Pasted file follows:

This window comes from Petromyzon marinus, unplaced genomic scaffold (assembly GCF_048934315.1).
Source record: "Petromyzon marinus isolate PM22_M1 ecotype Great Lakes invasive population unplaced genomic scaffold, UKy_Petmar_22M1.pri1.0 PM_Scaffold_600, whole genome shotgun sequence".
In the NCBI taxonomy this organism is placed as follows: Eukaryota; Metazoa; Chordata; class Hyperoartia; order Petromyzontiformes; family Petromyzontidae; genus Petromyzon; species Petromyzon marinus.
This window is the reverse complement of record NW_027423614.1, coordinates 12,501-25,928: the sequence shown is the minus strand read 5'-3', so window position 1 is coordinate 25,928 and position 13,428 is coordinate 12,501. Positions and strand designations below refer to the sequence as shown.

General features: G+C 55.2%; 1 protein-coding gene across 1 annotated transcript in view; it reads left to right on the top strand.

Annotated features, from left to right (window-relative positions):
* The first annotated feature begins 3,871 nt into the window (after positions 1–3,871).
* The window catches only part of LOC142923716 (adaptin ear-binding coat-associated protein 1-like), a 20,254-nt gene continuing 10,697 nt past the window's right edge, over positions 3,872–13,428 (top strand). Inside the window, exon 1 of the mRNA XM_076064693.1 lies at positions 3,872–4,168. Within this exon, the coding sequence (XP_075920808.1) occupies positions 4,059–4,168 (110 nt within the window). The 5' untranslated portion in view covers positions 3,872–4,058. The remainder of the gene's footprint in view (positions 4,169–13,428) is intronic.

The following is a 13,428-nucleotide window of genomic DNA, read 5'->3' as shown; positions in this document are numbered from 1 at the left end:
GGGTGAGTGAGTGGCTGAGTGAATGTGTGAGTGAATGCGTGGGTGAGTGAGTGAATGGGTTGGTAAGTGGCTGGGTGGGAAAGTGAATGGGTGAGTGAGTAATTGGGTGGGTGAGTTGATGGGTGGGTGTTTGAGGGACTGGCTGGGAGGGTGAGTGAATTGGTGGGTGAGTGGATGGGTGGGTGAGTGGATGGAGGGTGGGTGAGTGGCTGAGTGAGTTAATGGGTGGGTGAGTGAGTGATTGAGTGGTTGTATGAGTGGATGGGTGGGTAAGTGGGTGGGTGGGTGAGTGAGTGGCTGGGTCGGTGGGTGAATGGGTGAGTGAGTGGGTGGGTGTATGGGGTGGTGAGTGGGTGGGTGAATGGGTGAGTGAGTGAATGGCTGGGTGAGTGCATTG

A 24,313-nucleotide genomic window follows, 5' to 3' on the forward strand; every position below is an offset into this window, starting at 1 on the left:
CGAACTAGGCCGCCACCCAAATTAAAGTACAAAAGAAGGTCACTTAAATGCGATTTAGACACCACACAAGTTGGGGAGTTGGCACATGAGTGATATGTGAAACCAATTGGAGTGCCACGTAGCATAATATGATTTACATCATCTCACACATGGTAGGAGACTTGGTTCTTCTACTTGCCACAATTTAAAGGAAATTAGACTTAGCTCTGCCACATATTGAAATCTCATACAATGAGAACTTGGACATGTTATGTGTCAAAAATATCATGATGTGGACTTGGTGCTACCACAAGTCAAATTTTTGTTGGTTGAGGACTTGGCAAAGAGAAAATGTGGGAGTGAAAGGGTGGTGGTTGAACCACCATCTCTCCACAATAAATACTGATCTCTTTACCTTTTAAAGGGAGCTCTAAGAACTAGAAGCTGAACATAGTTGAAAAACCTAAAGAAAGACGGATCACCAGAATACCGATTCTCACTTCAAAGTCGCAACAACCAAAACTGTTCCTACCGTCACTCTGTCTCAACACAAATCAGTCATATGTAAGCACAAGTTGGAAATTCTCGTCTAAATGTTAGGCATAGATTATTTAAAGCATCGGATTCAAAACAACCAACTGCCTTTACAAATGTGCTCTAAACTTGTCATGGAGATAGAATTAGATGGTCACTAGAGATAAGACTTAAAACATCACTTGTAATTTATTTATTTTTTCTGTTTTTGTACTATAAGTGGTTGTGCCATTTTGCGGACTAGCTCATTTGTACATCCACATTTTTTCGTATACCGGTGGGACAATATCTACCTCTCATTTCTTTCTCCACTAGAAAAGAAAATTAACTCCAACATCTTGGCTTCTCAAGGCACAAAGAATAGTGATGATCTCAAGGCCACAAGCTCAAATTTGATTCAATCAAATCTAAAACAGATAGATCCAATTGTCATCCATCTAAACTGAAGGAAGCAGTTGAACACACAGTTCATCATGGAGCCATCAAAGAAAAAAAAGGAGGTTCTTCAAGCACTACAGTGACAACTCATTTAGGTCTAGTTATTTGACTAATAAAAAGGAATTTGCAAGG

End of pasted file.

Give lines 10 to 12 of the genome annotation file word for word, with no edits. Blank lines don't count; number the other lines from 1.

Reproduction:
GGGTGAGTGAGTGGCTGAGTGAATGTGTGAGTGAATGCGTGGGTGAGTGAGTGAATGGGTTGGTAAGTGGCTGGGTGGGAAAGTGAATGGGTGAGTGAGTAATTGGGTGGGTGAGTTGATGGGTGGGTGTTTGAGGGACTGGCTGGGAGGGTGAGTGAATTGGTGGGTGAGTGGATGGGTGGGTGAGTGGATGGAGGGTGGGTGAGTGGCTGAGTGAGTTAATGGGTGGGTGAGTGAGTGATTGAGTGGTTGTATGAGTGGATGGGTGGGTAAGTGGGTGGGTGGGTGAGTGAGTGGCTGGGTCGGTGGGTGAATGGGTGAGTGAGTGGGTGGGTGTATGGGGTGGTGAGTGGGTGGGTGAATGGGTGAGTGAGTGAATGGCTGGGTGAGTGCATTG

A 24,313-nucleotide genomic window follows, 5' to 3' on the forward strand; every position below is an offset into this window, starting at 1 on the left:
CGAACTAGGCCGCCACCCAAATTAAAGTACAAAAGAAGGTCACTTAAATGCGATTTAGACACCACACAAGTTGGGGAGTTGGCACATGAGTGATATGTGAAACCAATTGGAGTGCCACGTAGCATAATATGATTTACATCATCTCACACATGGTAGGAGACTTGGTTCTTCTACTTGCCACAATTTAAAGGAAATTAGACTTAGCTCTGCCACATATTGAAATCTCATACAATGAGAACTTGGACATGTTATGTGTCAAAAATATCATGATGTGGACTTGGTGCTACCACAAGTCAAATTTTTGTTGGTTGAGGACTTGGCAAAGAGAAAATGTGGGAGTGAAAGGGTGGTGGTTGAACCACCATCTCTCCACAATAAATACTGATCTCTTTACCTTTTAAAGGGAGCTCTAAGAACTAGAAGCTGAACATAGTTGAAAAACCTAAAGAAAGACGGATCACCAGAATACCGATTCTCACTTCAAAGTCGCAACAACCAAAACTGTTCCTACCGTCACTCTGTCTCAACACAAATCAGTCATATGTAAGCACAAGTTGGAAATTCTCGTCTAAATGTTAGGCATAGATTATTTAAAGCATCGGATTCAAAACAACCAACTGCCTTTACAAATGTGCTCTAAACTTGTCATGGAGATAGAATTAGATGGTCACTAGAGATAAGACTTAAAACATCACTTGTAATTTATTTATTTTTTCTGTTTTTGTACTATAAGTGGTTGTGCCATTTTGCGGACTAGCTCATTTGTACATCCACATTTTTTCGTATACCGGTGGGACAATATCTACCTCTCATTTCTTTCTCCACTAGAAAAGAAAATTAACTCCAACATCTTGGCTTCTCAAGGCACAAAGAATAGTGATGATCTCAAGGCCACAAGCTCAAATTTGATTCAATCAAATCTAAAACAGATAGATCCAATTGTCATCCATCTAAACTGAAGGAAGCAGTTGAACACACAGTTCATCATGGAGCCATCAAAGAAAAAAAAGGAGGTTCTTCAAGCACTACAGTGACAACTCATTTAGGTCTAGTTATTTGACTAATAAAAAGGAATTTGCAAGG